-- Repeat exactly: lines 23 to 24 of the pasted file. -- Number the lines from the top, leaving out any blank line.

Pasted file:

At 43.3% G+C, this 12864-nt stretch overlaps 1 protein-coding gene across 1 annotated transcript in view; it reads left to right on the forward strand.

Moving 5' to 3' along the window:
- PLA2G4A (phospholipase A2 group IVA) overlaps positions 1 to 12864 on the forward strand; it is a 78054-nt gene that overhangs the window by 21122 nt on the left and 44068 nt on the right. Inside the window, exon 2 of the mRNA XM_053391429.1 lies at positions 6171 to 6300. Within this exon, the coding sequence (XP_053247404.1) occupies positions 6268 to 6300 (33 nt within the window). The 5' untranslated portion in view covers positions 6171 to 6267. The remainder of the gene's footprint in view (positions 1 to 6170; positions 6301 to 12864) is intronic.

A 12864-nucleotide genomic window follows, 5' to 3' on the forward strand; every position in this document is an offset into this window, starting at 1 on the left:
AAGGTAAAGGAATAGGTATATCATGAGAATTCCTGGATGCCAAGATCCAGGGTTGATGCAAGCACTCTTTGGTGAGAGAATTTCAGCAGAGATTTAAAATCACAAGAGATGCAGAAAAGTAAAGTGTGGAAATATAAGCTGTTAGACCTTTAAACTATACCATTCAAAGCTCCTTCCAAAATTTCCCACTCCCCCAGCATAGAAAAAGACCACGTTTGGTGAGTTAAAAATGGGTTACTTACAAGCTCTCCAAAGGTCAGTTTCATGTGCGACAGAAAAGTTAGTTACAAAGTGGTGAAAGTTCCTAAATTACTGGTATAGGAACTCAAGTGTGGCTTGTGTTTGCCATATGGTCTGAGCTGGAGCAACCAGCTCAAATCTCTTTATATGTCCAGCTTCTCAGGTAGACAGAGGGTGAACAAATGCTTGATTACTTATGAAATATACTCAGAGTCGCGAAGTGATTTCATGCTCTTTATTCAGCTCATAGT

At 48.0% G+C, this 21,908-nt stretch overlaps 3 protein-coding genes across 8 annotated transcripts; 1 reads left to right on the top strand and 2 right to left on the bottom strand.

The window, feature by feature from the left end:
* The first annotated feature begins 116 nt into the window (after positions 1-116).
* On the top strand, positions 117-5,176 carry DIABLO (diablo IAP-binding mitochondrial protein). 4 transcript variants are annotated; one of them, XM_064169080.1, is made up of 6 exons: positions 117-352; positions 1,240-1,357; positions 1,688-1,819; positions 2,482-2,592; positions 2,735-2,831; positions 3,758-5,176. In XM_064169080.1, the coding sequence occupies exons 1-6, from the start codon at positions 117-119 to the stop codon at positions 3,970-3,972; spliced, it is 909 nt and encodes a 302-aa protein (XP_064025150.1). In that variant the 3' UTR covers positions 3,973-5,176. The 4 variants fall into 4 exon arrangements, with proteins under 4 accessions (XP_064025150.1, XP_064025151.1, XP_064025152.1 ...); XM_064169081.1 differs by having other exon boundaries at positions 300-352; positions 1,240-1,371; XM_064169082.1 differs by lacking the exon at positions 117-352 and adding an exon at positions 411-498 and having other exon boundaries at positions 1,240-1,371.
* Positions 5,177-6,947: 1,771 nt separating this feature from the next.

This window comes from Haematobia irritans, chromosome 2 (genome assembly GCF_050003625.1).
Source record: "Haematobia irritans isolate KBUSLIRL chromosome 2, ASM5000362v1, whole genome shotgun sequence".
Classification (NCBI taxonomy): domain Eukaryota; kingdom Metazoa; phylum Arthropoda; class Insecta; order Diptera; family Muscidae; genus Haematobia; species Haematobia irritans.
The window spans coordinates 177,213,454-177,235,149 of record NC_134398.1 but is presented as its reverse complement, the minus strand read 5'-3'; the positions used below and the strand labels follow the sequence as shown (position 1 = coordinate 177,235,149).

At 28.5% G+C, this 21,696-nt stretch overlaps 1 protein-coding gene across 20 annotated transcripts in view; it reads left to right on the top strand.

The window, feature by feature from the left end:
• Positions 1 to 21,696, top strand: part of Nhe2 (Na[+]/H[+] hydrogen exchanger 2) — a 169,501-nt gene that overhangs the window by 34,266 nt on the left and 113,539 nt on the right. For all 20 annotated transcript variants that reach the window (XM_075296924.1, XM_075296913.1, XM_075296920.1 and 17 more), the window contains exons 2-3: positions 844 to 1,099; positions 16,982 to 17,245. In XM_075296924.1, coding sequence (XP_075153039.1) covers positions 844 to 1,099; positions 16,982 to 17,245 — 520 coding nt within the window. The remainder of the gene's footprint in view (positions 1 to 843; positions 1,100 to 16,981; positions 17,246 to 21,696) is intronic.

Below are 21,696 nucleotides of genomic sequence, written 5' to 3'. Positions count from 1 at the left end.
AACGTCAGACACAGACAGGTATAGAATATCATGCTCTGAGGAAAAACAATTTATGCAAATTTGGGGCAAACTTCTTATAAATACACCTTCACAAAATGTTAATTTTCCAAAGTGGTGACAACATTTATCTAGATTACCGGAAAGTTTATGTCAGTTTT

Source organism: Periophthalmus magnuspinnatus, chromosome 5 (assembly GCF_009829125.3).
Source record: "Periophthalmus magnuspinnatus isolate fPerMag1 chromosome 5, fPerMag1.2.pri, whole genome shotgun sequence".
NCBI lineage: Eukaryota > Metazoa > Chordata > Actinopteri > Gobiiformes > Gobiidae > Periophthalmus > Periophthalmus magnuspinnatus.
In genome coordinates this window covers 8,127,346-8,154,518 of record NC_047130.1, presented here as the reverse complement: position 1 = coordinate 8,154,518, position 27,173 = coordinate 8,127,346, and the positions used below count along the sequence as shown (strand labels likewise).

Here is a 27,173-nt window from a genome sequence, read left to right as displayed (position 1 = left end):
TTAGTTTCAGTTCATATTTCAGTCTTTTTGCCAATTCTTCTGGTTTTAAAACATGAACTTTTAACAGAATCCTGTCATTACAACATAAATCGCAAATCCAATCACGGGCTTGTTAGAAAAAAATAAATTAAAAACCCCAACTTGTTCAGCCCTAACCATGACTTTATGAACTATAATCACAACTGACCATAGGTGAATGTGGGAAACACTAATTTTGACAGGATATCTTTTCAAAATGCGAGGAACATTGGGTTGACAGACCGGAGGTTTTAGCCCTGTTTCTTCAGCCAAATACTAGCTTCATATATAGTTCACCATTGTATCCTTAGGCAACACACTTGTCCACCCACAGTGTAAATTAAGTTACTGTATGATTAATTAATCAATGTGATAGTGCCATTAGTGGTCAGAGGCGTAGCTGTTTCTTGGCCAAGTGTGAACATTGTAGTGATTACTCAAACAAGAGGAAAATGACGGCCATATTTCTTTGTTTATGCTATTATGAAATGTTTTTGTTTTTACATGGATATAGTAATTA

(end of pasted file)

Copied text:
In genome coordinates this window covers 8,127,346-8,154,518 of record NC_047130.1, presented here as the reverse complement: position 1 = coordinate 8,154,518, position 27,173 = coordinate 8,127,346, and the positions used below count along the sequence as shown (strand labels likewise).

Here is a 27,173-nt window from a genome sequence, read left to right as displayed (position 1 = left end):